Yeast is the fundamental part of fermentation, the desired flavour profile and an efficient and reliable attenuation a brewer is looking for, depends on his work. However, in Argentina and Chile the great majority of brewers are using new dehydrated yeast for every batch and only a few of them are storing and reusing yeast in-house. This situation implies not only the waste of yeast itself, as an important and expensive coproduct of beer making, but also is detrimental in terms of quality, repeatability and differentiation of products. Most brewers use just a few brands and strains of yeasts (mainly S-04, Notthingham, US-05).
In order to consistently manage yeast in breweries the use of a microscope becomes fundamental. It allows to count and evaluate the viability of cells and to determine the optimal pitching rate for every new batch. Moreover, this practice is an excellent starting point for brewers to increase knowledge and experience about the microbiology involved in brewing.
The standard procedure of counting requires an optical microscope and a Neubauer chamber where the yeast sample is quantified. Recent approaches to DIY microscopy in the biohacker movement can be tested and improved to communicate and facilitate this task to brewers.
Brewers use a few very specific species of yeast for their products. The brewer’s genus is Saccharomyces. There are two main species of brewer’s yeast, ale and lager: S. cerevisiae (ale yeast) and S. pastorianus (lager yeast). However, the relatively recent discovery of S. Eubayanus in the Patagonia, from both sides of the Andes, has increased the attention from brewers to yeast in general and specially to its local strains.
The goal of our design is to allow the consistent evaluation of viability and count of yeast cells from a digital image taken with a low-cost DIY microscope.
The materials for the microscope prototype should be easily available.
Integrate the hardware output with already existing informatic tools for manual and automatic yeast counting.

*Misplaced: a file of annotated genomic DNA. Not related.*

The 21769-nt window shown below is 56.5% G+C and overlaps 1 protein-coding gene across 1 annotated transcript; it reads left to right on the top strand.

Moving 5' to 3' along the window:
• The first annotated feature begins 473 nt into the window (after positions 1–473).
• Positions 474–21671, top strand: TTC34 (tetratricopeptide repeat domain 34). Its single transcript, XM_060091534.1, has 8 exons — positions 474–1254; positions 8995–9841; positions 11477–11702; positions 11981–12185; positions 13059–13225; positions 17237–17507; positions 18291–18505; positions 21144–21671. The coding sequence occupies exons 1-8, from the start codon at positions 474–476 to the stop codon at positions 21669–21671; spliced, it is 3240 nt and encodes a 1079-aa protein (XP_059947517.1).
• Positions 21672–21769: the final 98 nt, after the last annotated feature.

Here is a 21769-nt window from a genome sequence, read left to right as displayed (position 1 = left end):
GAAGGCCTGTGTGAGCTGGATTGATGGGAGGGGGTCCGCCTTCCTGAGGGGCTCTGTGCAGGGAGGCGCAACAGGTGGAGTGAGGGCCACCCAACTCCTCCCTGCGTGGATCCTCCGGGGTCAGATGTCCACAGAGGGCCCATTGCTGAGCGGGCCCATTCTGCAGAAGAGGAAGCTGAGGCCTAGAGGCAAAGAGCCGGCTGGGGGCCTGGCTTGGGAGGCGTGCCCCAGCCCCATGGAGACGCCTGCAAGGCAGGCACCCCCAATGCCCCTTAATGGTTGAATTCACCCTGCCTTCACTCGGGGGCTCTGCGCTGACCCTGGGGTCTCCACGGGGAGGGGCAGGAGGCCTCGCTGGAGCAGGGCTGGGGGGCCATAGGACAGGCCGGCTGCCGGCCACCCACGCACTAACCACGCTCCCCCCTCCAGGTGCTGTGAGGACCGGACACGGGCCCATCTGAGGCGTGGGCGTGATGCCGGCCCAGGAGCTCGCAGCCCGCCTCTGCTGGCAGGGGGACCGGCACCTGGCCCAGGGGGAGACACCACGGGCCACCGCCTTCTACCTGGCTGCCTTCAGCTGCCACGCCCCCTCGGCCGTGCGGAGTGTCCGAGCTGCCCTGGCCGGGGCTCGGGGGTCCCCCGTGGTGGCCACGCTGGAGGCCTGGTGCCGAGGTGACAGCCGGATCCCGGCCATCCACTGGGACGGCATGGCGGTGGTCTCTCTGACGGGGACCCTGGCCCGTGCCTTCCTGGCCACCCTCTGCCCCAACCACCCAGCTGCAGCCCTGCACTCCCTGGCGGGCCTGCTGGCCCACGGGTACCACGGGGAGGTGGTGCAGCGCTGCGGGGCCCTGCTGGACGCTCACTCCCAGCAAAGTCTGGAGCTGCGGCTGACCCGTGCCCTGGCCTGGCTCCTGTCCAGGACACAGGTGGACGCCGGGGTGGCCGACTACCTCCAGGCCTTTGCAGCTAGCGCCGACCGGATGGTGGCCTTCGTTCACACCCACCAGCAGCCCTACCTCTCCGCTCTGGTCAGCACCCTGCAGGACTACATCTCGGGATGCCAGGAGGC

We will develop, test and characterize different low-cost DIY microscope prototypes. We will base our designs in already existing open-source microscope projects (open flexure, flypi, openscope, etc).
We will try different optics, illumination, stage manipulator and camera setups. We will try the standard Neubauer chamber counting procedure and characterize our results with standard USAF images in terms of size of pixels (i.e. nm per pixel), field of view, resolution and any distortion that might be present.
We already started to build and test some prototypes (ie. image 1 and image 2). The url of the git repository is
All documentation to replicate the prototypes and reproduce the counting experiments will be shared in our git repository along with other relevant resources.
At the end of our project we expect to have a low-cost good enough DIY microscope prototype to aid artisanal brewers in counting and evaluating the viability of yeast cells.
These prototypes made of easily available components will benefit local brewers that could replicate them by themselves or during workshops to start reusing and pitching their beers with in-house grown yeast. Hopefully, these tool will provide them with a solid starting point to build knowledge about many other different aspect and practices related to the microbiology of brewing.